In a perfect system of education, care should be taken to guard against both extremes, and to unite habits of abstraction with habits of business, in fuch a manner as to enable men to confider things, either in general, or in detail, as the occafion may require. Whichever of thefe habits may happen to gain an undue afcendant over the mind, it will neceffarily produce a character limited in its powers, and fitted only for particular ex ertions. Hence fome of the apparent inconfiftencies which we may frequently remark in the intellectual capacities of the fame perfon. One man, from an early indulgence in abstract fpeculation, poffeffes a knowledge of general principles, and a talent for general reasoning, united with a fluency and eloquence in the ufe of general terms, which feem, to the vulgar, to announce abilities fitted for any given fituation in life: while, in the conduct of the fimpleft affairs, he exhibits every mark of irrefolution and incapacity. Another not only acts with propriety, and fkill, in circumftances which require a minute attention to details, but poffeffes an acutenefs of reasoning, and a facility of expreffion on all fubjects, in which nothing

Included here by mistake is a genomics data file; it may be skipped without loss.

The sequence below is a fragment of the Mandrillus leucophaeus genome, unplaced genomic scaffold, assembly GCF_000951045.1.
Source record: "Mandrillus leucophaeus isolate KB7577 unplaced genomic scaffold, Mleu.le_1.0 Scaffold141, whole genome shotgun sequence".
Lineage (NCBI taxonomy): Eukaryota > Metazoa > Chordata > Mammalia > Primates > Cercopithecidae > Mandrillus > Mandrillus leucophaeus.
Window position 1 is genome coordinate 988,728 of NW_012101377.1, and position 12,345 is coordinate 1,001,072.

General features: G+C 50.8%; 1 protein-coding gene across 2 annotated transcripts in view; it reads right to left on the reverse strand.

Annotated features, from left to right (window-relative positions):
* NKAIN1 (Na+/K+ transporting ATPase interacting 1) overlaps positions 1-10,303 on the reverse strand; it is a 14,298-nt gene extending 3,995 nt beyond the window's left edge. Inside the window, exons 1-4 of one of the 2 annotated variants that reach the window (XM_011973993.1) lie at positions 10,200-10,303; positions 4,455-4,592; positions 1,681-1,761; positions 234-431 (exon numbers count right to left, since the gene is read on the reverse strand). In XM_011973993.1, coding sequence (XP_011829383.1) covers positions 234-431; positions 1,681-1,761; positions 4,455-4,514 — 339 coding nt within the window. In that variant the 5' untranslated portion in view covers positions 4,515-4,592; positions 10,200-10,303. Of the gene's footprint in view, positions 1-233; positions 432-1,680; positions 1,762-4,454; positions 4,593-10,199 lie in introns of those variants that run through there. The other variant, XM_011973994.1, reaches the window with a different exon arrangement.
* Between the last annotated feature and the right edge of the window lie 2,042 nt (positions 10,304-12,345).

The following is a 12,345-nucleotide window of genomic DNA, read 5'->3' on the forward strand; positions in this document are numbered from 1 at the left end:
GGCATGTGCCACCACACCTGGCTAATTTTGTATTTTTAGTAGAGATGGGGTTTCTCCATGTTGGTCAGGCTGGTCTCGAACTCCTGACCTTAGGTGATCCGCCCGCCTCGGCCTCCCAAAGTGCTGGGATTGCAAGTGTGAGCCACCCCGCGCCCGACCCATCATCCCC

but what is particular is involved; while, on general topics, he is perfectly unable either to reafon, or to judge. It is this laft turn of mind, which I think we have, in most instances, in view, when we fpeak of good sense, or common fenfe, in oppofition to fcience and philofophy. Both philofophy and good fense imply the exercise of our reasoning powers; and they differ from each other only, according as these powers are applied to particulars or to generals. It is on good fenfe (in the acceptation in which I have now explained the term) that the fuccefs of men in the inferior walks of life chiefly depends; but, that it does not always indicate a capacity for abstract science, or for general speculation, or for able conduct in fituations which require comprehenfive views, is matter even of vulgar remark.